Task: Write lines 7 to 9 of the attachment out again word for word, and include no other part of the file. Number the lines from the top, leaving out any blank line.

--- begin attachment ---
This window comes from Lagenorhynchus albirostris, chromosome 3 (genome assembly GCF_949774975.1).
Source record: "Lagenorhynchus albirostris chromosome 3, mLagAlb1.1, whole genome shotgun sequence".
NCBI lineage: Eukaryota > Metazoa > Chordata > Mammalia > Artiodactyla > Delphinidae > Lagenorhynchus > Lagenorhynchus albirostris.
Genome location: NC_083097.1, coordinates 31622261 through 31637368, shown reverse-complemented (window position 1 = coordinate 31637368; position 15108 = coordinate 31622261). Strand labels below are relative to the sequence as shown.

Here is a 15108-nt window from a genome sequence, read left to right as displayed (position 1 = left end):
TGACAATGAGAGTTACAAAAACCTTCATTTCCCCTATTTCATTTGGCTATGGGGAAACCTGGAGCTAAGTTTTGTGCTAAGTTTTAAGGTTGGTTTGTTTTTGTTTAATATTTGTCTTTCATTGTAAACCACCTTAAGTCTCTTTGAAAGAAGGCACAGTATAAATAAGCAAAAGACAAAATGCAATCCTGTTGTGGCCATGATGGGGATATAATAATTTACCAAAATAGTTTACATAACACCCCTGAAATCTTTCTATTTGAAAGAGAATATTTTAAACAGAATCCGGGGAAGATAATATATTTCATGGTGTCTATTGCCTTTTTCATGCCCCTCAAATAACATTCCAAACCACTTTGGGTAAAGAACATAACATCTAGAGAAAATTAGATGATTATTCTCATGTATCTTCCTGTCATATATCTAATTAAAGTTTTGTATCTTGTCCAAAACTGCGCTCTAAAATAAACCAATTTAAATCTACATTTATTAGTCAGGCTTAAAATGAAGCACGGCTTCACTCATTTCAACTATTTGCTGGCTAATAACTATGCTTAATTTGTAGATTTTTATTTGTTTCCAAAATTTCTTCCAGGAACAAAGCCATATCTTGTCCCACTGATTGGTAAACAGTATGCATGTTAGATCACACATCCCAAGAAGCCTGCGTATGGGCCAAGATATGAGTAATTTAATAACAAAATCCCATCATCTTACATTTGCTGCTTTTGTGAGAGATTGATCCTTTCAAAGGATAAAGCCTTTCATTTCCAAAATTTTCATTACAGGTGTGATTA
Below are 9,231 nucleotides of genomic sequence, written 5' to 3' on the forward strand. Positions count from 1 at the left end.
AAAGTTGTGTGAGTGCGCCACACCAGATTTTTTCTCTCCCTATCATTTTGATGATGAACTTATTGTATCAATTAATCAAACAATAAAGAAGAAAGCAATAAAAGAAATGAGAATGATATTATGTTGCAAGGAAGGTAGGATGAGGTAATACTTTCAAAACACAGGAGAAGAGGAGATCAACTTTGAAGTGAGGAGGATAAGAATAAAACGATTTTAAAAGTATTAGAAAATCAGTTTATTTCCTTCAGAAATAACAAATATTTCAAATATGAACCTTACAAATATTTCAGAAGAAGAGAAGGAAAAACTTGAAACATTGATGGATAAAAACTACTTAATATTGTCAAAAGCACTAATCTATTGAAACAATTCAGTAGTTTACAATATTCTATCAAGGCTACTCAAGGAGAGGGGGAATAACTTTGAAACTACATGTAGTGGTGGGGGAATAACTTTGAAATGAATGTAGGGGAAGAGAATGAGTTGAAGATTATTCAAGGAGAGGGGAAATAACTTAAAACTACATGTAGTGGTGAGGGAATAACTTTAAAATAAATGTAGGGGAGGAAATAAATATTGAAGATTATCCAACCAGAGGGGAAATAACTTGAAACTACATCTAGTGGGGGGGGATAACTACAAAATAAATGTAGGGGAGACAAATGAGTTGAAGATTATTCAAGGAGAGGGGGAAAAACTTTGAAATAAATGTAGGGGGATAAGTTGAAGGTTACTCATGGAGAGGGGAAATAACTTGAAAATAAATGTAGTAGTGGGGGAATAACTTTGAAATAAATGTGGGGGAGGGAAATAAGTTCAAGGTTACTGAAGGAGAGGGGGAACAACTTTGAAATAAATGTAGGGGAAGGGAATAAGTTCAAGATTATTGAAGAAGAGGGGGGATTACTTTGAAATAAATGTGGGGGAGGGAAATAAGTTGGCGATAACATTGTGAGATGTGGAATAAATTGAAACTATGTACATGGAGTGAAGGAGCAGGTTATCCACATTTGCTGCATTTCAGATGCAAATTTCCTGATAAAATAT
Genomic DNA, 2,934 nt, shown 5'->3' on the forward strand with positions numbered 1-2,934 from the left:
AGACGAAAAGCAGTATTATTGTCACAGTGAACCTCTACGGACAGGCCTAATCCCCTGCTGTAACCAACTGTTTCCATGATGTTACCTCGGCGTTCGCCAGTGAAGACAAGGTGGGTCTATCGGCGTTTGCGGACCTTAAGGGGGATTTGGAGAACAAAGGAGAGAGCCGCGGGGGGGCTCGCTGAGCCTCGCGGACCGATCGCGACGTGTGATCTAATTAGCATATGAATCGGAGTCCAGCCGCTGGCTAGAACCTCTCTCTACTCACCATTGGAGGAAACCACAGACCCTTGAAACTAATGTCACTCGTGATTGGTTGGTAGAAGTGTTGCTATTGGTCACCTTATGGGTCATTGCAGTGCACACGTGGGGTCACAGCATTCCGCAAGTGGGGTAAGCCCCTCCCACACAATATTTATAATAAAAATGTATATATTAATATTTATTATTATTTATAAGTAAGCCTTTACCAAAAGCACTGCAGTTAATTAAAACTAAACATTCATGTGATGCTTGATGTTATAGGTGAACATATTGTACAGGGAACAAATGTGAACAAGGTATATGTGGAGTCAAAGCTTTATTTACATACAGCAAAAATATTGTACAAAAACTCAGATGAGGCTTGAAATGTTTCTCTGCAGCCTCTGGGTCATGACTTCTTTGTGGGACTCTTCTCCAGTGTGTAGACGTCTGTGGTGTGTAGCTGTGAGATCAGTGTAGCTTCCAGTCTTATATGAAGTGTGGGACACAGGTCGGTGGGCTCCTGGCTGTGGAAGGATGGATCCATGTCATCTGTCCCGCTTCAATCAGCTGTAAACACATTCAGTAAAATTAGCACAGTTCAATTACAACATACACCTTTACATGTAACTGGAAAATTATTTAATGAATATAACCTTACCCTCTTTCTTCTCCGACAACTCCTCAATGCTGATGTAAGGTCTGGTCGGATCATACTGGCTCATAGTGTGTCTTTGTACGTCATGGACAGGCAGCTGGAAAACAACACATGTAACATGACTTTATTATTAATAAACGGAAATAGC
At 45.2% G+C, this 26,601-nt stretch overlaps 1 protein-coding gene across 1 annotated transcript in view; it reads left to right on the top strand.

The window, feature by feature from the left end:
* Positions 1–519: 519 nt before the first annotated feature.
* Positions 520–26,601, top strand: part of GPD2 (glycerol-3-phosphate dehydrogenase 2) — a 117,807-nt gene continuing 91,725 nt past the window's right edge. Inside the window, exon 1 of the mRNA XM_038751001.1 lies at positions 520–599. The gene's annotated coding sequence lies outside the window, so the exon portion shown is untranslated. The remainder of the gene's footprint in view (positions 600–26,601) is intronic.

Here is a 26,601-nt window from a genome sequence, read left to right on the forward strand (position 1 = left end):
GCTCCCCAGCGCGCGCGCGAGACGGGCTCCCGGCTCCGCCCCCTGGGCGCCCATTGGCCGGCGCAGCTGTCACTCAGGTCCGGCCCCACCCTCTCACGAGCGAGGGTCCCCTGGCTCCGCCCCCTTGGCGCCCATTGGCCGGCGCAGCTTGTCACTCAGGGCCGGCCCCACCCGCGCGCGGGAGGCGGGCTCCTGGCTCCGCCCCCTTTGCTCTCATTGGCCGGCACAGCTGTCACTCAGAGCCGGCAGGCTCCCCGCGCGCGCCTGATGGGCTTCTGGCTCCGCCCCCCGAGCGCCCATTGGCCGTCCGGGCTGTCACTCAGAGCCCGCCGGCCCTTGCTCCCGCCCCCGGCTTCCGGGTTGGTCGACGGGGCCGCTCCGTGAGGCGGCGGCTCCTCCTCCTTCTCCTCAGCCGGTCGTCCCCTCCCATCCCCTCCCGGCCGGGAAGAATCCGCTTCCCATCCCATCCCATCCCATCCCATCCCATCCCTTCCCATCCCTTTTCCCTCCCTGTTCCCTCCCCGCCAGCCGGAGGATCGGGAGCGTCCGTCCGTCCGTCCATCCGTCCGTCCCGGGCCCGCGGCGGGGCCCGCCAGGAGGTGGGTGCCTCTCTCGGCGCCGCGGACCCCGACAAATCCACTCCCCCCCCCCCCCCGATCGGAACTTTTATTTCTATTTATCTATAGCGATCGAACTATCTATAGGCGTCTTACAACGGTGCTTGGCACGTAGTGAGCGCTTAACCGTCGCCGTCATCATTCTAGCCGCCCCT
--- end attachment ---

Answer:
Below are 9,231 nucleotides of genomic sequence, written 5' to 3' on the forward strand. Positions count from 1 at the left end.
AAAGTTGTGTGAGTGCGCCACACCAGATTTTTTCTCTCCCTATCATTTTGATGATGAACTTATTGTATCAATTAATCAAACAATAAAGAAGAAAGCAATAAAAGAAATGAGAATGATATTATGTTGCAAGGAAGGTAGGATGAGGTAATACTTTCAAAACACAGGAGAAGAGGAGATCAACTTTGAAGTGAGGAGGATAAGAATAAAACGATTTTAAAAGTATTAGAAAATCAGTTTATTTCCTTCAGAAATAACAAATATTTCAAATATGAACCTTACAAATATTTCAGAAGAAGAGAAGGAAAAACTTGAAACATTGATGGATAAAAACTACTTAATATTGTCAAAAGCACTAATCTATTGAAACAATTCAGTAGTTTACAATATTCTATCAAGGCTACTCAAGGAGAGGGGGAATAACTTTGAAACTACATGTAGTGGTGGGGGAATAACTTTGAAATGAATGTAGGGGAAGAGAATGAGTTGAAGATTATTCAAGGAGAGGGGAAATAACTTAAAACTACATGTAGTGGTGAGGGAATAACTTTAAAATAAATGTAGGGGAGGAAATAAATATTGAAGATTATCCAACCAGAGGGGAAATAACTTGAAACTACATCTAGTGGGGGGGGATAACTACAAAATAAATGTAGGGGAGACAAATGAGTTGAAGATTATTCAAGGAGAGGGGGAAAAACTTTGAAATAAATGTAGGGGGATAAGTTGAAGGTTACTCATGGAGAGGGGAAATAACTTGAAAATAAATGTAGTAGTGGGGGAATAACTTTGAAATAAATGTGGGGGAGGGAAATAAGTTCAAGGTTACTGAAGGAGAGGGGGAACAACTTTGAAATAAATGTAGGGGAAGGGAATAAGTTCAAGATTATTGAAGAAGAGGGGGGATTACTTTGAAATAAATGTGGGGGAGGGAAATAAGTTGGCGATAACATTGTGAGATGTGGAATAAATTGAAACTATGTACATGGAGTGAAGGAGCAGGTTATCCACATTTGCTGCATTTCAGATGCAAATTTCCTGATAAAATAT
Genomic DNA, 2,934 nt, shown 5'->3' on the forward strand with positions numbered 1-2,934 from the left: